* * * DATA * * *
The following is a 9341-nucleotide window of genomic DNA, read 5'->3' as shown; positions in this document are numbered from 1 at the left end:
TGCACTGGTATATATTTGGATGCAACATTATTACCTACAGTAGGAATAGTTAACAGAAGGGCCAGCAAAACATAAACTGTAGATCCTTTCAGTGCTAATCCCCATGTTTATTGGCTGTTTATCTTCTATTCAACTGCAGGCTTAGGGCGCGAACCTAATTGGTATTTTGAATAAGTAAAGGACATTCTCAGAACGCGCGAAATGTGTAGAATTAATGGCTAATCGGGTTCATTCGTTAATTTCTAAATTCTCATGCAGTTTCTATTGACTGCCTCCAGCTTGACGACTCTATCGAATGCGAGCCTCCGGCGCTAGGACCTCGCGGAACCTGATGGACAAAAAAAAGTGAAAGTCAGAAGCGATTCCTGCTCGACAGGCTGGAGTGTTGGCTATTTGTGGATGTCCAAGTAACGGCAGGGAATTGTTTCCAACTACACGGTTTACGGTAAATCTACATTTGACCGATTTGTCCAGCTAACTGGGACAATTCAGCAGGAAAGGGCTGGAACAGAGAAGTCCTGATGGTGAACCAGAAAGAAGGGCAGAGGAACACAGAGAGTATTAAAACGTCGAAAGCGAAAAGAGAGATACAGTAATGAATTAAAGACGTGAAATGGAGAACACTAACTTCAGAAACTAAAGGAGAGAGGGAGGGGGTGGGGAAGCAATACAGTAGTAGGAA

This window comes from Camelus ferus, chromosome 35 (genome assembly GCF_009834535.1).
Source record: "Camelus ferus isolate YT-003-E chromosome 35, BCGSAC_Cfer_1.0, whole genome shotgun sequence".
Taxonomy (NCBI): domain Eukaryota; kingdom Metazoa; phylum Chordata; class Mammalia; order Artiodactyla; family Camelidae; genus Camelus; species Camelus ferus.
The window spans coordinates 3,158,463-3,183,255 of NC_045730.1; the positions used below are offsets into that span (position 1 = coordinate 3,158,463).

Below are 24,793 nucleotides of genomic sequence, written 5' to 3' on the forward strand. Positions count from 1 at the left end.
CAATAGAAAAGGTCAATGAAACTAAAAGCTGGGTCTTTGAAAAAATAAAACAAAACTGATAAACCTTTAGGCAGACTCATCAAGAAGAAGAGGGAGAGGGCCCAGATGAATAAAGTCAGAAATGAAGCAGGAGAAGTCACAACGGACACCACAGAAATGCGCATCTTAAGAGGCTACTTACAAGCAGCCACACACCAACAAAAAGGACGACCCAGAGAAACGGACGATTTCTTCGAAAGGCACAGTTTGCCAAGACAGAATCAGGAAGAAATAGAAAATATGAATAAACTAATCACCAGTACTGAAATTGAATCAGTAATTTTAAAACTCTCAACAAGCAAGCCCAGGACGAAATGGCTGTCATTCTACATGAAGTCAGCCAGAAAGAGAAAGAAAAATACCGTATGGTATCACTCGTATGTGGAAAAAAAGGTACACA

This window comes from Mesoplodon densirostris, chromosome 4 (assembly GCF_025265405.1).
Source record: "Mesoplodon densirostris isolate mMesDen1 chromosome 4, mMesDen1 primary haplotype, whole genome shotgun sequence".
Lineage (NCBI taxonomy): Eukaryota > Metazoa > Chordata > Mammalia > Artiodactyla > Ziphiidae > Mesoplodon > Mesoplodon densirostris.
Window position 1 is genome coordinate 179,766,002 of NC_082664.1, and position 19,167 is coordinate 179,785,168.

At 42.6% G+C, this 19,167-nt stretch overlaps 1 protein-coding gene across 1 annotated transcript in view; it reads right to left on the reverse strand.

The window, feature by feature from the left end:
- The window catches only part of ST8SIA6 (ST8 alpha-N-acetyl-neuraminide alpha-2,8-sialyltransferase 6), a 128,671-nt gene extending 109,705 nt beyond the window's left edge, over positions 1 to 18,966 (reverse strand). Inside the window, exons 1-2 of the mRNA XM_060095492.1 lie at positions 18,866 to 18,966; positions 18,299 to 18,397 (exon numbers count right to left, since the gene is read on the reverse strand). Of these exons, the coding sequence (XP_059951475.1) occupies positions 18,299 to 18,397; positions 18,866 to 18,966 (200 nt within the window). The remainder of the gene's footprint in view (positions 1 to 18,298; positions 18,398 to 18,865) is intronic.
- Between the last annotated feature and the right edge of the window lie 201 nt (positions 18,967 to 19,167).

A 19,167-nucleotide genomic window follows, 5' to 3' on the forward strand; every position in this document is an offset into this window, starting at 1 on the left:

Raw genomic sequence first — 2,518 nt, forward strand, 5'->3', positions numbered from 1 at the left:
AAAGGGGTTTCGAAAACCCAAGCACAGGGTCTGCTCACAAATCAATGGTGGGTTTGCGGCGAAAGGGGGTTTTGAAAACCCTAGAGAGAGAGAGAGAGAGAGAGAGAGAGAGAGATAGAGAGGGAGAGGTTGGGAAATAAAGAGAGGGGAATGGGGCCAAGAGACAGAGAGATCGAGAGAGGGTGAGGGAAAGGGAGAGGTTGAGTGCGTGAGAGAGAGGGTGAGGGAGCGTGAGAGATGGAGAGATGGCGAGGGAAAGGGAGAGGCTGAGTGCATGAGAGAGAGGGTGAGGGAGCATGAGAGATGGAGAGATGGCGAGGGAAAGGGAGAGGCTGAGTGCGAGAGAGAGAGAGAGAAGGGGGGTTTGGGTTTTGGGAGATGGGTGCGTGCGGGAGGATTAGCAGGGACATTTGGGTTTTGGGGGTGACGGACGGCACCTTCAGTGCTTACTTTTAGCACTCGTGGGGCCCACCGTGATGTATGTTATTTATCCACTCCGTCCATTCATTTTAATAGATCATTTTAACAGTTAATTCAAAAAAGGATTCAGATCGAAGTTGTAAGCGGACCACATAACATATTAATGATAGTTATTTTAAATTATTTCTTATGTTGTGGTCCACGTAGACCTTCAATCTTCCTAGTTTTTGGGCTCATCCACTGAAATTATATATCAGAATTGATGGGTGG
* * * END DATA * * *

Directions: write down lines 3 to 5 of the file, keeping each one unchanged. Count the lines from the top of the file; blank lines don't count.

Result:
This window comes from Camelus ferus, chromosome 35 (genome assembly GCF_009834535.1).
Source record: "Camelus ferus isolate YT-003-E chromosome 35, BCGSAC_Cfer_1.0, whole genome shotgun sequence".
Taxonomy (NCBI): domain Eukaryota; kingdom Metazoa; phylum Chordata; class Mammalia; order Artiodactyla; family Camelidae; genus Camelus; species Camelus ferus.